UNITED STATES DISTRICT COURT NORTHERN DISTRICT OF NEW YORK
September 8, 2008
IN RE: JAMES WILLIAM HUBEL, DEBTOR/APPELLANT.
The opinion of the court was delivered by: Gary L. Sharpe U.S. District Judge
DECISION AND ORDER
The Debtor, James William Hubel, appeals from a Letter Decision and Order of the Bankruptcy Court denying his request for an exemption from the credit counseling requirement of section 109(h) of the Bankruptcy Code. See 11 U.S.C. § 109(h). This court reviews the Bankruptcy Court's findings of fact for clear error, and its conclusions of law de novo. See Nat'l Union Fire Ins. Co. v. Bonnanzio (In re Bonnanzio), 91 F.3d 296,300 (2d Cir. 1996). Upon review, the Bankruptcy Court's Letter Decision and Order is affirmed.
Hubel is a prisoner under the jurisdiction of the State of New York Department of Correctional Services ("DOCS"). He has been incarcerated since December of 2002, and is scheduled for conditional release in November of 2008.
On February 15, 2008, Hubel filed a voluntary petition for relief under chapter 7 of the Bankruptcy Code. Prior to his filing, Hubel did not complete the pre-petition credit counseling mandated by 11 U.S.C. § 109(h); instead, he filed an application for exemption from credit counseling pursuant to 11 U.S.C. §§ 109(h)(3) and (4). In his affidavit in support of his application, Hubel indicated that in preparing to file for bankruptcy, he requested and received from the Office of the United States Trustee a list of 18 approved credit counseling agencies. Hubel initiated contact with all 18 agencies, but only three responded. Of the three agencies that responded, only one agreed to waive its fee in light of Hubel's indigence.
The agency, C.C.C.S. of Buffalo, Inc. ("C.C.C.S.") offers its credit counseling in person, over the Internet, and over the telephone. Hubel's incarceration prohibits him from physically attending a credit counseling course. Moreover, Hubel lacks Internet access. Therefore, Hubel's only means of obtaining credit counseling was over the telephone. However, his request for permission to communicate with C.C.C.S. by telephone was denied by DOCS staff at the Hudson Correctional Facility, where Hubel resides.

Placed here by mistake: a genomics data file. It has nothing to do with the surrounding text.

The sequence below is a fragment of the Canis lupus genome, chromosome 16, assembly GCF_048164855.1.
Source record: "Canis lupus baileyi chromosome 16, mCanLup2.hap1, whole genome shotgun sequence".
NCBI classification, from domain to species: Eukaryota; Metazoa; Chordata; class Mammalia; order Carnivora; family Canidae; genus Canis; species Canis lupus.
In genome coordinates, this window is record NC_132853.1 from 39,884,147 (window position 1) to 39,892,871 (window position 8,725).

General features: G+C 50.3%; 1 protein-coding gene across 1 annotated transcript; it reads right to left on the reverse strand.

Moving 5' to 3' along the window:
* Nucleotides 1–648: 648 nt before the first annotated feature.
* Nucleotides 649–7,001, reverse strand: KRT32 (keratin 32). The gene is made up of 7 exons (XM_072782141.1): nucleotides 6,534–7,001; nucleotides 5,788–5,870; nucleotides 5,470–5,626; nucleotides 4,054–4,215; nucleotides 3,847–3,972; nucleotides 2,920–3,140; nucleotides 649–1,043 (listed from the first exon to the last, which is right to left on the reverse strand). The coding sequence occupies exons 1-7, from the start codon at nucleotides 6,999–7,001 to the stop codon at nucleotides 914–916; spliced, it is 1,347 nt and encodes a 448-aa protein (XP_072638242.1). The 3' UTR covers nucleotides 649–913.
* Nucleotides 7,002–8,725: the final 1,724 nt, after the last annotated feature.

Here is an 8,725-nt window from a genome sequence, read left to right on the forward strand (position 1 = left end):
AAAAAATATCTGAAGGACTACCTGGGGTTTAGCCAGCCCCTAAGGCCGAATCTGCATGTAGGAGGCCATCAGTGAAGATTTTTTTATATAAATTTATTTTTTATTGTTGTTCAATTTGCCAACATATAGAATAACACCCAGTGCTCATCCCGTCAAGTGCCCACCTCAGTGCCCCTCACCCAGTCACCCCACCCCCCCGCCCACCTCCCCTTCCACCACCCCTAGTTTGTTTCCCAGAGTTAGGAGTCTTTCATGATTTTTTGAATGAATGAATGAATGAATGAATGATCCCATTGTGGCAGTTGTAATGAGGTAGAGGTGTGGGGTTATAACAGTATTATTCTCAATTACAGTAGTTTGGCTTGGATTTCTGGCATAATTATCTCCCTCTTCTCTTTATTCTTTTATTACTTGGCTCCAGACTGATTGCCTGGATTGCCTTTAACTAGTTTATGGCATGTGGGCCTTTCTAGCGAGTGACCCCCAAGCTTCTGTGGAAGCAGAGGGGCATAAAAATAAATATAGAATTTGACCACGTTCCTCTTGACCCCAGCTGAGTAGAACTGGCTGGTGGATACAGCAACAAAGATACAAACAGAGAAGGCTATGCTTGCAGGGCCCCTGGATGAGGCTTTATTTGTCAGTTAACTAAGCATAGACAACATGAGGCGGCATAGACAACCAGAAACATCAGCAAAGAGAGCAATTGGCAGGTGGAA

Upon these facts, the Bankruptcy Court recognized that Hubel "effectively has no way to comply with § 109(h)." (Letter Decision and Order at 5.) Nevertheless, the Bankruptcy Court found no applicable statutory exception to the pre-petition credit counseling requirement, and therefore denied Hubel's request for an exemption. The instant appeal followed.
Section 109 of the Bankruptcy Code, which sets forth who may be a debtor, provides, in part, that:
. . . an individual may not be a debtor under this title unless such individual has, during the 180-day period preceding the date of filing of the petition by such individual, received from an approved nonprofit budget and credit counseling agency ... an individual or group briefing (including a briefing conducted by telephone or on the Internet) that outlined the opportunities for available credit counseling and assisted such individual in performing a related budget analysis.
11 U.S.C. § 109(h)(1). There are certain statutory exceptions to the credit counseling requirement. Hubel seeks refuge in: (1) the exception for debtors who face "exigent circumstances" that merit a temporary waiver of the credit counseling requirement, not to exceed 45 days from the date the petition is filed, see 11 U.S.C. §§ 109(h)(3)*fn1 ; and (2) the exception for debtors who are "unable to complete [credit counseling] because of incapacity, disability, or active military duty in a military combat zone," see 11 U.S.C. § 109(h)(4).
Turning first to the "exigent circumstances" exception, the Bankruptcy Court correctly held that this exception is of no practical assistance to Hubel. It is true that at least one court has held that a debtor's incarceration may qualify as exigent circumstances. See In re Walton, No. 07-41086, 2007 WL 980430, at *2 (Bankr. E.D. Mo. Mar. 5, 2007).
However, even if the bankruptcy court had held that Hubel's incarceration amounted to exigent circumstances, this would have entitled him only to a 45-day extension of time in which to comply with the credit counseling requirement. See 11 U.S.C. § 109(h)(3)(B). At the time he filed his petition in bankruptcy, Hubel's earliest possible release date was approximately nine months in the future. Thus, a temporary exemption for exigent circumstances would have served no purpose. See In re Rendler, 368 B.R. 1, 4 (Bankr. D. Minn. 2007) ("Given counsel's statement that the conditions of the Debtor's incarceration leave 'no way' for him to participate in credit counseling via telephone or the Internet, the grant of an 'exemption' for the remaining bit of the 30-day period would do him no good, either.").